HARRY E. UNGERLEIDER
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Life insurance and the practice of medicine, particularly internal medicine, are interconnected in almost numberless ways. From its very beginning life insurance has drawn heavily on medical knowledge, and in recent years it has begun to repay this debt, in ways I hope to indicate. It has been said that almost the entire history of modern life insurance can be woven around the British predecessor of the Equitable Life Assurance Society, namely, the Equitable Assurance Company of London. This organization, founded in 1762 and the first to employ a physician, made use of the Breslau and Halley table in its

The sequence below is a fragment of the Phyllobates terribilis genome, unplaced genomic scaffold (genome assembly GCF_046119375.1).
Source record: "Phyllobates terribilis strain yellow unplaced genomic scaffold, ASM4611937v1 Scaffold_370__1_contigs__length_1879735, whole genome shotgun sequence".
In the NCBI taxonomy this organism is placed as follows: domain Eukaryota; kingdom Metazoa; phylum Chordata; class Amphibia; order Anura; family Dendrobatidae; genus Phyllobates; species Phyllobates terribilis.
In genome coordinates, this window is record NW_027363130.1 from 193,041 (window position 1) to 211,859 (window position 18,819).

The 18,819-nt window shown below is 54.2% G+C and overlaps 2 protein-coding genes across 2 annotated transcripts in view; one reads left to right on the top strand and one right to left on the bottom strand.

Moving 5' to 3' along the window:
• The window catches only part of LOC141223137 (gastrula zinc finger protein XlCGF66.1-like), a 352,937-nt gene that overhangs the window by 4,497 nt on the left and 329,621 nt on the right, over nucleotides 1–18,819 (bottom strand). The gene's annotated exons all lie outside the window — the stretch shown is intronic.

UNGERLEIDER HE. THE INTERNIST AND LIFE INSURANCE1. Ann Intern Med. 1954;41:124–130. doi: 10.7326/0003-4819-41-1-124
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Published: Ann Intern Med. 1954;41(1):124-130.
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